london / reuters Farmers have spent 20 per cent more on agricultural insurance in recent years to protect against crop losses from increasingly frequent bad weather events, according to reinsurer Swiss Re.
The rise in extreme weather disasters, such as last year’s widespread U.S. drought, has reduced food output at a time when the world’s population is expected to grow by a third by 2050, the world’s second-biggest reinsurer said in a report. Global agricultural insurers took in $23.5 billion in annual premiums in 2011, up by a fifth from 2005, Swiss Re said.
China and India accounted for nearly two-thirds of the $5 billion in premiums paid in emerging countries. Swiss Re said the agriculture insurance market could still grow fourfold in emerging markets.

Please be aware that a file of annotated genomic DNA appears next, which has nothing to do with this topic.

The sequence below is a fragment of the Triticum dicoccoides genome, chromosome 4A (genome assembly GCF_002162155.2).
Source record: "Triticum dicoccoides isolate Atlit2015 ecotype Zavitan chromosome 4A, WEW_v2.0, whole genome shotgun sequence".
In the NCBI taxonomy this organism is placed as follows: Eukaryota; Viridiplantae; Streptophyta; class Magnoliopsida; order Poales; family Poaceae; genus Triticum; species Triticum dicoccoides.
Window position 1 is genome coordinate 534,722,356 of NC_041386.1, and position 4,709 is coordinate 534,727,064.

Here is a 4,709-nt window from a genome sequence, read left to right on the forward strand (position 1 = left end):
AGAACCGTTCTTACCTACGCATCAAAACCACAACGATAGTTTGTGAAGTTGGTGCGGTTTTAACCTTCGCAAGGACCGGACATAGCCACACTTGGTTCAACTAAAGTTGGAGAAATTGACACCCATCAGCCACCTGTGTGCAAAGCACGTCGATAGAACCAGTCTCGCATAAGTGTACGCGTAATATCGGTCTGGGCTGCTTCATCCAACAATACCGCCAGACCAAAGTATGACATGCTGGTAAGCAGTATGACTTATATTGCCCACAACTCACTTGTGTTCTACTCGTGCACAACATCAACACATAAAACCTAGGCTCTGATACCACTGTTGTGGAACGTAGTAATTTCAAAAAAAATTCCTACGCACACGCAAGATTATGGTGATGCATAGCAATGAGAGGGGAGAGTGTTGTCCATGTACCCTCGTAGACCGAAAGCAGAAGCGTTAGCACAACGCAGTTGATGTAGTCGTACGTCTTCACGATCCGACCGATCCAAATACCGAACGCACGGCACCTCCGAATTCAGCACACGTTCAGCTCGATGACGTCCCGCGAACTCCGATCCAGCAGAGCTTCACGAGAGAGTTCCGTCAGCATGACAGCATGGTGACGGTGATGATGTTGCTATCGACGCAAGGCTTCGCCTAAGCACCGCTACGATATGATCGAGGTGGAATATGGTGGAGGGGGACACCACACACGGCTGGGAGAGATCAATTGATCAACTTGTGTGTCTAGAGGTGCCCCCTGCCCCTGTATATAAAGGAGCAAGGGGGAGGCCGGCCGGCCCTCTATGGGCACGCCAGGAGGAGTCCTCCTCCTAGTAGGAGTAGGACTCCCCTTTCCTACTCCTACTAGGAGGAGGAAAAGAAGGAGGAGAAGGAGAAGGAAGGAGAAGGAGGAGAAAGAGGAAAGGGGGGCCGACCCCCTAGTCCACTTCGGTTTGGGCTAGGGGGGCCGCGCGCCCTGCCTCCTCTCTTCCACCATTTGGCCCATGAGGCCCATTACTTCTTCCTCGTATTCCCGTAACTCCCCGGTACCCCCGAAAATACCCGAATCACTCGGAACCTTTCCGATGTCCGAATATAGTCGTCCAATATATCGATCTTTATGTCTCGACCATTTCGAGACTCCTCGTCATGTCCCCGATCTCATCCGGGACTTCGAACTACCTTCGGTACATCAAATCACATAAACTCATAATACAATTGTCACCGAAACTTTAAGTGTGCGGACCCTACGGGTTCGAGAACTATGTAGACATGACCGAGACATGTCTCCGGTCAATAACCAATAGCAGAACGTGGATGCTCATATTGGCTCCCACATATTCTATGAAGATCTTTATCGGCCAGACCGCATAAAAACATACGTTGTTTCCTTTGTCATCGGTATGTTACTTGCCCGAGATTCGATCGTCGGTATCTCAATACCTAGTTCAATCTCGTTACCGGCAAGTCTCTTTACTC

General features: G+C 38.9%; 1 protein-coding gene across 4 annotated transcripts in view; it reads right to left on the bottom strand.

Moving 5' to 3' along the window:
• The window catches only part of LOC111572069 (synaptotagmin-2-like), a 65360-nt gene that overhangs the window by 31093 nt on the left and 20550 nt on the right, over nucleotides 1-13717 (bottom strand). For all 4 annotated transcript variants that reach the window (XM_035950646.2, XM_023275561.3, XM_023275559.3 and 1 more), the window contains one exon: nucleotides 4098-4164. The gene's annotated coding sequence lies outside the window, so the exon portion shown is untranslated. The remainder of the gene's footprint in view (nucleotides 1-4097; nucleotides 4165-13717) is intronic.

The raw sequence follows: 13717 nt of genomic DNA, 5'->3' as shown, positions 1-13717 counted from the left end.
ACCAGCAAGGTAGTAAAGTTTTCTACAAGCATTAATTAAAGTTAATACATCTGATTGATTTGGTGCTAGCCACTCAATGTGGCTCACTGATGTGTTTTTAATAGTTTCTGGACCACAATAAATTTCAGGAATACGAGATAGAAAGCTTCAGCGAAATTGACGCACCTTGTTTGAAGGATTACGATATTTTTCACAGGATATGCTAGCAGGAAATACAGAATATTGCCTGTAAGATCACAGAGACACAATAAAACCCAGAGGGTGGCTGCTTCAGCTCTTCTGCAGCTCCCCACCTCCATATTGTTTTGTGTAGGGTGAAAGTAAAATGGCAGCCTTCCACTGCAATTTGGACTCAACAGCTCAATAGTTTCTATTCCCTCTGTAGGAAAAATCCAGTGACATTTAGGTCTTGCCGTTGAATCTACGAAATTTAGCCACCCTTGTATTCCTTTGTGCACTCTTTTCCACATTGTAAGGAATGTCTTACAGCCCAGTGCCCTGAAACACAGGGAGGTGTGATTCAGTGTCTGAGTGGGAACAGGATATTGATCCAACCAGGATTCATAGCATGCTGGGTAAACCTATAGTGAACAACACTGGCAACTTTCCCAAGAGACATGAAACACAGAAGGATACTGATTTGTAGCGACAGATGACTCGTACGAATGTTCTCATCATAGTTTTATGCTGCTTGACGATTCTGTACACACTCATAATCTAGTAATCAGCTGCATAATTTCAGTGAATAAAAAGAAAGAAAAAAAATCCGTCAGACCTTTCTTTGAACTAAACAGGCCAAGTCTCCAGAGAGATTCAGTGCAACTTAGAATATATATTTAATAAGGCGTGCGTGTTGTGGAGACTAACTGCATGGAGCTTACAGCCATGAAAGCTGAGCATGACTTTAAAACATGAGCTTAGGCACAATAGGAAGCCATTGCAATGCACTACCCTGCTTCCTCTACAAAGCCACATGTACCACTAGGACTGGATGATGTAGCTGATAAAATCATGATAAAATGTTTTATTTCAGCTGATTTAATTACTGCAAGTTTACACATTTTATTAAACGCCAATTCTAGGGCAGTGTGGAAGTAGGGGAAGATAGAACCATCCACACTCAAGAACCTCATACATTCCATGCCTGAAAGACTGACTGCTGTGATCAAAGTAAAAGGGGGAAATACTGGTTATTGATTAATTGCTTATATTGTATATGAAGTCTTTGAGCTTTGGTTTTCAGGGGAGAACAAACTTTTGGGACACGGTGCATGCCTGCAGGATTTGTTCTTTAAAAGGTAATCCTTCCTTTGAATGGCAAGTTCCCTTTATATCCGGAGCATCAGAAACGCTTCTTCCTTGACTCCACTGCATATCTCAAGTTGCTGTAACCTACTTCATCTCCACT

washington / reuters Crop insurers have paid a record $11.6 billion to U.S. growers in compensation for losses due largely to widespread drought in 2012.
Some analysts expect indemnities to reach $20 billion this year, nearly double the old record set in 2011. That would mean steep losses as insurers collected just over $11 billion in premiums.
Washington not only pays 62 per cent of premiums but is on the hook for about three-quarters of underwriting losses. Crop insurance is the largest U.S. farm support.
Some 85 per cent of eligible farmland, 281 million acres, was covered by $116 billion worth of policies in 2012.